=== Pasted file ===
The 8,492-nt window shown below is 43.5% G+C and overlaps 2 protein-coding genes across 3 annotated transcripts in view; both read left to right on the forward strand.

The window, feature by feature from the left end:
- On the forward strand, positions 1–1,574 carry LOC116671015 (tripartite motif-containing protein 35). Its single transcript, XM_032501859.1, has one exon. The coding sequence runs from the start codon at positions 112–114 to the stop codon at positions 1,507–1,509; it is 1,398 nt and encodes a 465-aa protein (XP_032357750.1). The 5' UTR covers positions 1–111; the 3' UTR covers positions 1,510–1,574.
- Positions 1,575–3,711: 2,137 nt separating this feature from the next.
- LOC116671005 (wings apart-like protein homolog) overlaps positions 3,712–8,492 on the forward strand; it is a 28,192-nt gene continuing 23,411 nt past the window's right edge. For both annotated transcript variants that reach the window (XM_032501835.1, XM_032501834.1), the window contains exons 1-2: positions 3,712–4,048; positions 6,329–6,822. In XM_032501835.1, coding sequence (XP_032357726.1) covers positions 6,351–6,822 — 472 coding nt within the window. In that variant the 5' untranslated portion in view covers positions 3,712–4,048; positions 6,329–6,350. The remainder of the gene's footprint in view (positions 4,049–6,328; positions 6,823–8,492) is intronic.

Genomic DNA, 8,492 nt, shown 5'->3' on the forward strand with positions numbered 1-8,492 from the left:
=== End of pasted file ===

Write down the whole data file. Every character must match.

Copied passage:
The 8,492-nt window shown below is 43.5% G+C and overlaps 2 protein-coding genes across 3 annotated transcripts in view; both read left to right on the forward strand.

The window, feature by feature from the left end:
- On the forward strand, positions 1–1,574 carry LOC116671015 (tripartite motif-containing protein 35). Its single transcript, XM_032501859.1, has one exon. The coding sequence runs from the start codon at positions 112–114 to the stop codon at positions 1,507–1,509; it is 1,398 nt and encodes a 465-aa protein (XP_032357750.1). The 5' UTR covers positions 1–111; the 3' UTR covers positions 1,510–1,574.
- Positions 1,575–3,711: 2,137 nt separating this feature from the next.
- LOC116671005 (wings apart-like protein homolog) overlaps positions 3,712–8,492 on the forward strand; it is a 28,192-nt gene continuing 23,411 nt past the window's right edge. For both annotated transcript variants that reach the window (XM_032501835.1, XM_032501834.1), the window contains exons 1-2: positions 3,712–4,048; positions 6,329–6,822. In XM_032501835.1, coding sequence (XP_032357726.1) covers positions 6,351–6,822 — 472 coding nt within the window. In that variant the 5' untranslated portion in view covers positions 3,712–4,048; positions 6,329–6,350. The remainder of the gene's footprint in view (positions 4,049–6,328; positions 6,823–8,492) is intronic.

Genomic DNA, 8,492 nt, shown 5'->3' on the forward strand with positions numbered 1-8,492 from the left: